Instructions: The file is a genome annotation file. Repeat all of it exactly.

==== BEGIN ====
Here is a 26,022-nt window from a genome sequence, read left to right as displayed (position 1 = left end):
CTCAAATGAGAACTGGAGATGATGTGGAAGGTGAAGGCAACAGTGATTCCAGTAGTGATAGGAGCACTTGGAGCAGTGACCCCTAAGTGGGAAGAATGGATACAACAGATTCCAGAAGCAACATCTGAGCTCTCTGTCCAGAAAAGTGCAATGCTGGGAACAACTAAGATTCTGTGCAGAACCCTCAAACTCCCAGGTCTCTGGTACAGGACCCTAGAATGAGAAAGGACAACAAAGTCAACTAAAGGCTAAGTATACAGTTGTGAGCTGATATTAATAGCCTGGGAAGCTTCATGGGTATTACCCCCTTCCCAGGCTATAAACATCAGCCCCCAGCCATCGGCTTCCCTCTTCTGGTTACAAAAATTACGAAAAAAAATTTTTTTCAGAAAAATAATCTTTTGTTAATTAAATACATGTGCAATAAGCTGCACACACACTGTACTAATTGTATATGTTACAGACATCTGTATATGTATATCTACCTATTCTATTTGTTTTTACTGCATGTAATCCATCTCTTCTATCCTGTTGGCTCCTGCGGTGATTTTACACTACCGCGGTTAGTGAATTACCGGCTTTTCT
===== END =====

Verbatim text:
Here is a 26,022-nt window from a genome sequence, read left to right as displayed (position 1 = left end):
CTCAAATGAGAACTGGAGATGATGTGGAAGGTGAAGGCAACAGTGATTCCAGTAGTGATAGGAGCACTTGGAGCAGTGACCCCTAAGTGGGAAGAATGGATACAACAGATTCCAGAAGCAACATCTGAGCTCTCTGTCCAGAAAAGTGCAATGCTGGGAACAACTAAGATTCTGTGCAGAACCCTCAAACTCCCAGGTCTCTGGTACAGGACCCTAGAATGAGAAAGGACAACAAAGTCAACTAAAGGCTAAGTATACAGTTGTGAGCTGATATTAATAGCCTGGGAAGCTTCATGGGTATTACCCCCTTCCCAGGCTATAAACATCAGCCCCCAGCCATCGGCTTCCCTCTTCTGGTTACAAAAATTACGAAAAAAAATTTTTTTCAGAAAAATAATCTTTTGTTAATTAAATACATGTGCAATAAGCTGCACACACACTGTACTAATTGTATATGTTACAGACATCTGTATATGTATATCTACCTATTCTATTTGTTTTTACTGCATGTAATCCATCTCTTCTATCCTGTTGGCTCCTGCGGTGATTTTACACTACCGCGGTTAGTGAATTACCGGCTTTTCT